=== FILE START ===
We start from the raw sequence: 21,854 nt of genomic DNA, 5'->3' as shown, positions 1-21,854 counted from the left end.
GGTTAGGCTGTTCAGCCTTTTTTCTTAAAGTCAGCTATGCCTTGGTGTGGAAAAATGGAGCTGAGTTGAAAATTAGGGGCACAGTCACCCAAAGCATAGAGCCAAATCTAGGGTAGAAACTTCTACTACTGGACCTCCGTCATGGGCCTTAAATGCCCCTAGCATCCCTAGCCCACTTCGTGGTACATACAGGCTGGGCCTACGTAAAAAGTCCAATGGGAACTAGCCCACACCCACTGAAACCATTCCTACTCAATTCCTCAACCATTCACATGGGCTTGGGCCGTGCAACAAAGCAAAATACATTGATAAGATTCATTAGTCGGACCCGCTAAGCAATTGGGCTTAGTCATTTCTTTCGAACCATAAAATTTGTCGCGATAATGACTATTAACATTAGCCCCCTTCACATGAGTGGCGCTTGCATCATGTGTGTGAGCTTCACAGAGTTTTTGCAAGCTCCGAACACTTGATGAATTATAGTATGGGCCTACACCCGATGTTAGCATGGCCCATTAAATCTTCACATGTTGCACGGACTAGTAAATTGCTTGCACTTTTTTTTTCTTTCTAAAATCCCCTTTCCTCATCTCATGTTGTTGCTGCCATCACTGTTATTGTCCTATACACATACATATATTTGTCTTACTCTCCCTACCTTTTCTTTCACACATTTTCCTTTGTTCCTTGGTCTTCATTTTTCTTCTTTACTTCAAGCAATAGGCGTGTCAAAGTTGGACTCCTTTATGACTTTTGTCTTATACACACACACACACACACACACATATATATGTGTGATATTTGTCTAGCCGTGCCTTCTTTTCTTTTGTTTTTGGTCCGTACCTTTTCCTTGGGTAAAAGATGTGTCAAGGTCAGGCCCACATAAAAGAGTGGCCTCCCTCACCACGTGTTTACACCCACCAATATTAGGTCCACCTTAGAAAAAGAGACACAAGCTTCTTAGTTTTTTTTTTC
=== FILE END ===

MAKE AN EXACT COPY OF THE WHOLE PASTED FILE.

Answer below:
We start from the raw sequence: 21,854 nt of genomic DNA, 5'->3' as shown, positions 1-21,854 counted from the left end.
GGTTAGGCTGTTCAGCCTTTTTTCTTAAAGTCAGCTATGCCTTGGTGTGGAAAAATGGAGCTGAGTTGAAAATTAGGGGCACAGTCACCCAAAGCATAGAGCCAAATCTAGGGTAGAAACTTCTACTACTGGACCTCCGTCATGGGCCTTAAATGCCCCTAGCATCCCTAGCCCACTTCGTGGTACATACAGGCTGGGCCTACGTAAAAAGTCCAATGGGAACTAGCCCACACCCACTGAAACCATTCCTACTCAATTCCTCAACCATTCACATGGGCTTGGGCCGTGCAACAAAGCAAAATACATTGATAAGATTCATTAGTCGGACCCGCTAAGCAATTGGGCTTAGTCATTTCTTTCGAACCATAAAATTTGTCGCGATAATGACTATTAACATTAGCCCCCTTCACATGAGTGGCGCTTGCATCATGTGTGTGAGCTTCACAGAGTTTTTGCAAGCTCCGAACACTTGATGAATTATAGTATGGGCCTACACCCGATGTTAGCATGGCCCATTAAATCTTCACATGTTGCACGGACTAGTAAATTGCTTGCACTTTTTTTTTCTTTCTAAAATCCCCTTTCCTCATCTCATGTTGTTGCTGCCATCACTGTTATTGTCCTATACACATACATATATTTGTCTTACTCTCCCTACCTTTTCTTTCACACATTTTCCTTTGTTCCTTGGTCTTCATTTTTCTTCTTTACTTCAAGCAATAGGCGTGTCAAAGTTGGACTCCTTTATGACTTTTGTCTTATACACACACACACACACACACACATATATATGTGTGATATTTGTCTAGCCGTGCCTTCTTTTCTTTTGTTTTTGGTCCGTACCTTTTCCTTGGGTAAAAGATGTGTCAAGGTCAGGCCCACATAAAAGAGTGGCCTCCCTCACCACGTGTTTACACCCACCAATATTAGGTCCACCTTAGAAAAAGAGACACAAGCTTCTTAGTTTTTTTTTTC